New Songs for Orpheus

New Songs for Orpheus

A review of New Songs for Orpheus by John Reibetanz

Published on July 5, 2023

John Reibetanz’s poetry collection rewrites Ovid’s Metamorphosis with a distinct ecological sensibility. His collection is at once classic and timely as it takes up the ancient poem and recontextualizes Ovid’s concerns with nature and the nonhuman for our contemporary moment. 

New Songs for Orpheus
John Reibetanz

McGill-Queen's University Press
$19.95
paper
150pp
9780228016946

Reibetanz’s lyrics centre animals, plants, birds, and other nonhuman life, decentring the human but also carefully considering our relationship to the natural world. In an afterword, Reibetanz writes that the collection “mostly tries to look and listen to the real creatures into which Ovid’s characters transformed, in an effort to strip away some layers of anthropomorphism and appreciate their otherness before many of them become extinct.”

In our age of ecological collapse at the hands of human beings, a lyric that calls back to an ancient attention to nature reminds us that we have shared the earth with other life for millennia. 

Strikingly, “Wolfsbane” thinks about our precise inability to access the world of animals and nonhuman life, and sensitively describes their goings-on without us. A human footfall disrupts their not-quiet but nonhuman soundscape:

No fields are silent to those 

who live in them as we do not 

A deer’s ears twitch at the crunch 

of footfall on leaf-fall too far 

for the net of human sense

to trap and an owl ear catches

a mouse’s tiny scurry. 

“Monkey See” forces us to confront our treatment of animals and reminds us of our proximity to them. The poem tells us that “to make a monkey / out of the monkey” one “snatches one newborn nursing / from the warm breast and forces a tube down / its throat to pump drugs / into the young gut,” “or vaccinates the short-limbed body with / disease or drills its scalp and skull to screw metal fetters into / that furrowed brow.” We the readers, alongside the monkeys in the poem, witness the cruelty of humans to animals. All the while we are reminded of our mutual imitation of each other, as “we primates do.” In recognizing our similarity to each other, the poem calls for “the pull of empathy” in humanity towards animal life.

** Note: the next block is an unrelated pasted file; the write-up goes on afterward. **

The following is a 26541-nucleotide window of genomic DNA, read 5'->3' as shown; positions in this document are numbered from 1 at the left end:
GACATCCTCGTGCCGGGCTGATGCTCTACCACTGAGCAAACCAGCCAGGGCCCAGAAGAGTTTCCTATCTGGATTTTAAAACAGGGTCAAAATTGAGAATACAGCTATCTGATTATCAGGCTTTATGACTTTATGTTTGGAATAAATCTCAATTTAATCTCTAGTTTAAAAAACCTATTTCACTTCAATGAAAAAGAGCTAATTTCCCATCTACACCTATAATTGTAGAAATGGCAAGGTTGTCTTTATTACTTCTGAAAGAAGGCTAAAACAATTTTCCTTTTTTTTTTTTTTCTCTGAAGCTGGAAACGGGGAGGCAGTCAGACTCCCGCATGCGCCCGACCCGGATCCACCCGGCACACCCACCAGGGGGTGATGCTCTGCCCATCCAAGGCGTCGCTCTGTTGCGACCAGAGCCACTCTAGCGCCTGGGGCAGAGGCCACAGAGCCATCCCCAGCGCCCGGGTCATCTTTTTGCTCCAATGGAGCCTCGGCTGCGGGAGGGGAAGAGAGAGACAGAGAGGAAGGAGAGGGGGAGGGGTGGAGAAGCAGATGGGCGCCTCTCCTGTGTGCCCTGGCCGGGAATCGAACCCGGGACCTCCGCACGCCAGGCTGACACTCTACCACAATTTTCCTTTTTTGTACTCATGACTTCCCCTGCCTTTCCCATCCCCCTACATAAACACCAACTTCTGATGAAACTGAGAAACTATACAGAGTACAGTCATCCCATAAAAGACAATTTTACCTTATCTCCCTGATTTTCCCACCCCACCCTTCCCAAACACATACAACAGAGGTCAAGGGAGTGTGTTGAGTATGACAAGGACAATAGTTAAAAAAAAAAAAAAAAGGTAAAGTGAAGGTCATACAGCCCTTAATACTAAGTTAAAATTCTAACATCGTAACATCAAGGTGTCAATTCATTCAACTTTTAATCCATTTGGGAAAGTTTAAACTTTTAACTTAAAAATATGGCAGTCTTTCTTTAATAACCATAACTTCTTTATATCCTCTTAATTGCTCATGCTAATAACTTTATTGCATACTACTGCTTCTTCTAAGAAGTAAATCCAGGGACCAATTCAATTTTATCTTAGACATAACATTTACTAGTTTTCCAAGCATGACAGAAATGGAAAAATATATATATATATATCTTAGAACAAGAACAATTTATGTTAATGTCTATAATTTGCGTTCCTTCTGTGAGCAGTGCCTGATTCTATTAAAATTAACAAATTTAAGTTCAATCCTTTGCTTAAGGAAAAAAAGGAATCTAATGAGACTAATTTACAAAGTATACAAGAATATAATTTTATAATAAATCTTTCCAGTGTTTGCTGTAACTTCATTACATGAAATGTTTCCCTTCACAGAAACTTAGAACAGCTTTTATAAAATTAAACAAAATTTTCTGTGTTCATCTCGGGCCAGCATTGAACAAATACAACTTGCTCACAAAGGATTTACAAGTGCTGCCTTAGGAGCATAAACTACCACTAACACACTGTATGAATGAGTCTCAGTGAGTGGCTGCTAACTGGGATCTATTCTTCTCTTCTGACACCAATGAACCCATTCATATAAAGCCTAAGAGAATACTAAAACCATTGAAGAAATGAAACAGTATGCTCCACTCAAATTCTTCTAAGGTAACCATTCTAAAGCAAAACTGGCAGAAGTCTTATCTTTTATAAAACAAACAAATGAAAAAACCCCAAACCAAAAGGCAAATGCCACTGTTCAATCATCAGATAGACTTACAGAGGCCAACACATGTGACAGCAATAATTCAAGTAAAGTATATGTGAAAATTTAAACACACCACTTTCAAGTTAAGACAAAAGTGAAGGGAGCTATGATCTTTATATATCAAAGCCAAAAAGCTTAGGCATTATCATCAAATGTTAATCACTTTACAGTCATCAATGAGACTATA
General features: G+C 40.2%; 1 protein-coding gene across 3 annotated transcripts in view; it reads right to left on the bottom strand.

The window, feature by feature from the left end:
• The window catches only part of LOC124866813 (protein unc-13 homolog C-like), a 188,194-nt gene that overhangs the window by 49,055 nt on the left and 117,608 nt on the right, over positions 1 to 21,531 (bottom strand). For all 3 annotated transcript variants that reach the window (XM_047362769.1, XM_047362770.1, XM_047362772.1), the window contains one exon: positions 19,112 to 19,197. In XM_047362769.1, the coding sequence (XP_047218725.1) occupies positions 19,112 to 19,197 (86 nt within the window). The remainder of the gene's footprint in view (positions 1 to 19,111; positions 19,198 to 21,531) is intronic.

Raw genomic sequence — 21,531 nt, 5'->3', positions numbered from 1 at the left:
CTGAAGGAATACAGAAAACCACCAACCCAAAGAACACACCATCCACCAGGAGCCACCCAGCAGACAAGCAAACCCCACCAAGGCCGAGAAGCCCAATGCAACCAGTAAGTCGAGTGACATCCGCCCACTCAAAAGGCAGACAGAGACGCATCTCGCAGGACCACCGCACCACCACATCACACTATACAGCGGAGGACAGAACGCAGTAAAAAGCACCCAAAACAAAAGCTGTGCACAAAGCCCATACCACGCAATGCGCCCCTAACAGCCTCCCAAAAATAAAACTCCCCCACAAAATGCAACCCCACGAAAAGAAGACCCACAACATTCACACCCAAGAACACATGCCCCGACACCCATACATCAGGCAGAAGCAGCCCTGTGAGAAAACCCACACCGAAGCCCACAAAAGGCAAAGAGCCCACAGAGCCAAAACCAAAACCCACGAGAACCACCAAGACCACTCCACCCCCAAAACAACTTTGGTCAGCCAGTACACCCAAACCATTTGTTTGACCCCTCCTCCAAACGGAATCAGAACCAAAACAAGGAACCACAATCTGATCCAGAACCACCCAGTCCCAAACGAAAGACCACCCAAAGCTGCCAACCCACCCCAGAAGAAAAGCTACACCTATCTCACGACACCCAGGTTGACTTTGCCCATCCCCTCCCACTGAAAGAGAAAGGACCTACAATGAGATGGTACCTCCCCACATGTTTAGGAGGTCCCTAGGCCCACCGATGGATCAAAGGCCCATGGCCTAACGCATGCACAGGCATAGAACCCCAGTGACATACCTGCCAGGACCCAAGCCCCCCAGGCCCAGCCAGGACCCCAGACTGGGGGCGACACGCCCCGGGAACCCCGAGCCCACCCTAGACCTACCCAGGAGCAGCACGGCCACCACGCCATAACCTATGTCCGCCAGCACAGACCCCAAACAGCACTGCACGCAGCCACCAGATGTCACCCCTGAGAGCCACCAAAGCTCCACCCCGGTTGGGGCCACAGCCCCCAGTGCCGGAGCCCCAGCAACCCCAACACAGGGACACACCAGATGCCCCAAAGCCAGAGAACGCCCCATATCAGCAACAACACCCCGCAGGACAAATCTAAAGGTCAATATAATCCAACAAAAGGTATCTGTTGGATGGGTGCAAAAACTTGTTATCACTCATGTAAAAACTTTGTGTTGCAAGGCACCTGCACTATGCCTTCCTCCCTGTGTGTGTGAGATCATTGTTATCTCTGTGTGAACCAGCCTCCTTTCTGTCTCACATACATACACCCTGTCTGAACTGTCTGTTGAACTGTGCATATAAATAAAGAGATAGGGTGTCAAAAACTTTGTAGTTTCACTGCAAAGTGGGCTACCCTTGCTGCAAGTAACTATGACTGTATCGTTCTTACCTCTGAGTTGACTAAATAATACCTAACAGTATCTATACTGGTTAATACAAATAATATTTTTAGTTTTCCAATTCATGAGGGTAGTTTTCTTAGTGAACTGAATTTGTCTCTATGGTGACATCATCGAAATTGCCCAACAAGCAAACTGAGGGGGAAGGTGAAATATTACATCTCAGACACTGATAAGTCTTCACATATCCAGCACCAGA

Meanwhile, “Shh” thinks beyond the human relationship with nature, as the goddess Athena works in tandem with the owl, perhaps gesturing towards a divine harmony with nature that we ought to strive for. Each poem is punctuated by an epigraph that cites the particular lines from Ovid which the poem draws upon to construct a new lyric. This brilliant and vibrant collection draws us into the old and makes it new, singing to us to find our empathy with nature before that vibrancy of the earth is lost by our own doing.mRb

Salena Wiener is a poet and incoming PhD student in English Literature at Simon Fraser University, focusing on Romantic women’s writing, female sexuality, and ecology. She is the author of bodies like gardens (Cactus Press, 2023).

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